Stones are part of soil structure, they keep soil from compacting, provide air passages to roots, they also provide homes to bacteria and serve as anchor points for fungi and plant roots.
water infiltrates better in soils that contain some stones, those air passages also function as water infiltration highways.
The only time you don't want them is when you are growing delicate root vegetables but even then, small stones are not going to do any harm and will instead do far more good in the presence of a healthy microbiome.
One of the things we do is start a garden bed space as a straw bale garden, the bales are set in place, surrounded with 2x6 or 2x10 to keep the bales tight together and then those bales are inoculated with spent coffee grounds and watered for three weeks.
After that break in period they are planted with started plants.
We can get two years from a set of bales, at which point we can add a second layer of new bales and go through the process again.
At that point, the bed has become a proper raised bed with no stones in the medium since it is all composted straw and soil.
From that point it is just a matter of adding finished compost and compost teas, the soil beneath the bed has loosened and is very rich in microbes and worms.
We love visitors, that's why we live in a secluded cabin deep in the woods. "Buzzard's Roost (Asnikiye Heca) Farm." Promoting permaculture to save our planet. you can call me Dr. Redhawk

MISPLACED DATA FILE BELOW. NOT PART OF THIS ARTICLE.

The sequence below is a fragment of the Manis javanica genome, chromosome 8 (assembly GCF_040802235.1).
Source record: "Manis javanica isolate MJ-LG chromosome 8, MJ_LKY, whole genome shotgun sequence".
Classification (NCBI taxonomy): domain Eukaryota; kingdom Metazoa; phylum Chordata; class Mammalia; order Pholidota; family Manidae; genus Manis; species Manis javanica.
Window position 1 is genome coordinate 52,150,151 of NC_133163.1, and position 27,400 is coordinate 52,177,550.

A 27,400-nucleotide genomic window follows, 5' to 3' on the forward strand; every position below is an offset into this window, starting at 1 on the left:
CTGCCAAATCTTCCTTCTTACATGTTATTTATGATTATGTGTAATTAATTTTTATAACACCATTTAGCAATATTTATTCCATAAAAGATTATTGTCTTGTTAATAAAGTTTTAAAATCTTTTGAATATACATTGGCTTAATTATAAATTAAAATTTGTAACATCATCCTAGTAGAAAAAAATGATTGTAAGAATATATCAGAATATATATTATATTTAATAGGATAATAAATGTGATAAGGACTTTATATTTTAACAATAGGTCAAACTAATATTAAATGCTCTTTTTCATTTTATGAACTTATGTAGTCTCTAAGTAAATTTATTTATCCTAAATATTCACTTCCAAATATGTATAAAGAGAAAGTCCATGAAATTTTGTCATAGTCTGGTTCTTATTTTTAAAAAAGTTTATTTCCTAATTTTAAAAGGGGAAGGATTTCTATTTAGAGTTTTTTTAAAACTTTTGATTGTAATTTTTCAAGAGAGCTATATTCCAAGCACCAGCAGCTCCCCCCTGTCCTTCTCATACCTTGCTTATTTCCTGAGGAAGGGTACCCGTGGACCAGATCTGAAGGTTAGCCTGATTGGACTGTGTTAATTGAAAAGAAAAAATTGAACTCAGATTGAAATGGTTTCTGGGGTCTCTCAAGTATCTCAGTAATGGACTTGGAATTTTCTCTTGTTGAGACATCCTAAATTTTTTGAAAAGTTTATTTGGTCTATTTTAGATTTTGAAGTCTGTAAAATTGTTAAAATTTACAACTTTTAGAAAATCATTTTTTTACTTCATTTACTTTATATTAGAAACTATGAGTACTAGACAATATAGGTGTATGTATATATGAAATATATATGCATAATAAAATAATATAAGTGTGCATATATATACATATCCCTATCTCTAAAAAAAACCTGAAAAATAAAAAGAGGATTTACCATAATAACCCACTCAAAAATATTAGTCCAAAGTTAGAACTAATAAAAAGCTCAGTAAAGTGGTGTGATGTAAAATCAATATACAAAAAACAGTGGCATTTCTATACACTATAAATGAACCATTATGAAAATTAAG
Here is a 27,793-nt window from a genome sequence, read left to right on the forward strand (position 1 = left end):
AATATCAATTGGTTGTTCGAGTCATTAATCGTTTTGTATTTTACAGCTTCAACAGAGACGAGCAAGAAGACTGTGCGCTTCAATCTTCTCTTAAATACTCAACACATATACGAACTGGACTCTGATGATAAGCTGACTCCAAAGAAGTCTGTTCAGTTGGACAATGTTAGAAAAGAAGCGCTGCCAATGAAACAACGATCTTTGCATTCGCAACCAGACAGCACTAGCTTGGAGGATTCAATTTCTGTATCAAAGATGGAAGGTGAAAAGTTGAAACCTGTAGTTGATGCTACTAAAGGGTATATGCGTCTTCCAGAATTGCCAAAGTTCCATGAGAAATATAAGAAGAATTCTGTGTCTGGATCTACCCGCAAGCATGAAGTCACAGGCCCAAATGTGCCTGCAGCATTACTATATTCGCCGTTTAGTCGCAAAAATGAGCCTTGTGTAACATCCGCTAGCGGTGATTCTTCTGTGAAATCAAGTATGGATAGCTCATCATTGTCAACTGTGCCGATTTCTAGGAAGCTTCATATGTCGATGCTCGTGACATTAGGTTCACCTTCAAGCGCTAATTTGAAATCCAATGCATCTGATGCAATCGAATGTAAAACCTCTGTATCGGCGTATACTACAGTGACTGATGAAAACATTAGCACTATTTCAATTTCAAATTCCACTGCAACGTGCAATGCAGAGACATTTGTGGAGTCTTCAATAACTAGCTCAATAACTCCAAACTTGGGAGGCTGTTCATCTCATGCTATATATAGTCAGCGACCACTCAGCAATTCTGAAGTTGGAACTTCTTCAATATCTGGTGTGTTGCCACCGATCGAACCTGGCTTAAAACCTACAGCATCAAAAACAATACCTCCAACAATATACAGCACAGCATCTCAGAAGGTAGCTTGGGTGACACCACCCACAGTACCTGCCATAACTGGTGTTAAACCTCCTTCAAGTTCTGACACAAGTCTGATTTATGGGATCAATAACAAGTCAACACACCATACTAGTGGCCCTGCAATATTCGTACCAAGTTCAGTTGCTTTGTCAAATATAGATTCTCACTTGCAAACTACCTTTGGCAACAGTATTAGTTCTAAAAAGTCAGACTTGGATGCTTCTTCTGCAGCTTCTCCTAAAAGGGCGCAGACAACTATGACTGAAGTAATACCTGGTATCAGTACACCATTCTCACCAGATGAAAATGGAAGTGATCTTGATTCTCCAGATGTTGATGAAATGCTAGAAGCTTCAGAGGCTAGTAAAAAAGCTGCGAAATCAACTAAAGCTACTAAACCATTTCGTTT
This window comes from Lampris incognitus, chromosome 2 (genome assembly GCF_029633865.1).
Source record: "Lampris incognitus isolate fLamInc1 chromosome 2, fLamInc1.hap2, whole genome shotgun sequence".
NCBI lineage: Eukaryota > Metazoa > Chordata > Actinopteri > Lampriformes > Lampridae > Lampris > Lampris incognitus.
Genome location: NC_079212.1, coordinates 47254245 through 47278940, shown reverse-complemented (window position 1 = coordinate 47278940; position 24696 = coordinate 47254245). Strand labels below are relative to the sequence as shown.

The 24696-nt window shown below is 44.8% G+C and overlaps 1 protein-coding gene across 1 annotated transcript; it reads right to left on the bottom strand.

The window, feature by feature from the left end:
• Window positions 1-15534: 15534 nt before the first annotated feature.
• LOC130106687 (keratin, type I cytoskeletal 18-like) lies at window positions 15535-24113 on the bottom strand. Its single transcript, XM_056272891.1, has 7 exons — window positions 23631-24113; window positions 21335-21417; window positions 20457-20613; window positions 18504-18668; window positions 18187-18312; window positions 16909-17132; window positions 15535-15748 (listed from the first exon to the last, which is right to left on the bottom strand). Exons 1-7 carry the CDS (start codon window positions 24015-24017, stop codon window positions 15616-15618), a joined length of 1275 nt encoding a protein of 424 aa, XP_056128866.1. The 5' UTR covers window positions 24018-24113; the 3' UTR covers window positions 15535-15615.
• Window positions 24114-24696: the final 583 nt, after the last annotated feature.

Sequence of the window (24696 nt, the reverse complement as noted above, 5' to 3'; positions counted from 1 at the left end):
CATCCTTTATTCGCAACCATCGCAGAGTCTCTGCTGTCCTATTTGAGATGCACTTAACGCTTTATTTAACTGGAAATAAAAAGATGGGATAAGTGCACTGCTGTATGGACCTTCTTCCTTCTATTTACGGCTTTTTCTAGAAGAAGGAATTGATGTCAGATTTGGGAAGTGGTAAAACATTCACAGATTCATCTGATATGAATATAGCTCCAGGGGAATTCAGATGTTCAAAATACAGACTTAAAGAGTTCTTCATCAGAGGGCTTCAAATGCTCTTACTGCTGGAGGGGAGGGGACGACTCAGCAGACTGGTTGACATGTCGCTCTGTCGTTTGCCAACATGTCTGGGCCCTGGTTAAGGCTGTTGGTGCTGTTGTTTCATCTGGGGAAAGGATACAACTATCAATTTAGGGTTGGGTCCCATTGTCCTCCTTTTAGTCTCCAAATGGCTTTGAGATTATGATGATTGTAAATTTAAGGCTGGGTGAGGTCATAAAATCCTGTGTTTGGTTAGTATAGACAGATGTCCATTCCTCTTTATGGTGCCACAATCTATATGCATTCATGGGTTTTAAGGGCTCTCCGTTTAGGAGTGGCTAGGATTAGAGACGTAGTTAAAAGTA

Anything smaller than a hen's egg I leave in the soil. The reason I opt for that size is that larger rocks get caught in the cultivator blades. I till in compost & soil amendments, as needed, between annual crops. I suspect that the rocks play an important role in my soil type. I live in the tropics, so that may be part of it.
Now, my pastures are heavily rocked and are of course no-till. But it took almost 10 years to bring them up to moderate productivity via top dressed amendments, mulching, and rotational grazing. They still have a long way to go before I'd say they were robust pastures. But one thing I've noticed in my pastures, where there are abundant good sized rocks, there is good drainage. Where the previous owner had removed most of the rocks (to build a stone wall), the area is mucky and boggy after heavy rains, and dry & hard between rain. The grass doesn't grow well in the derocked area.
It's never too late to start! I retired to homestead on the slopes of Mauna Loa, an active volcano. I relate snippets of my endeavor on my blog : www.kaufarmer.blogspot.com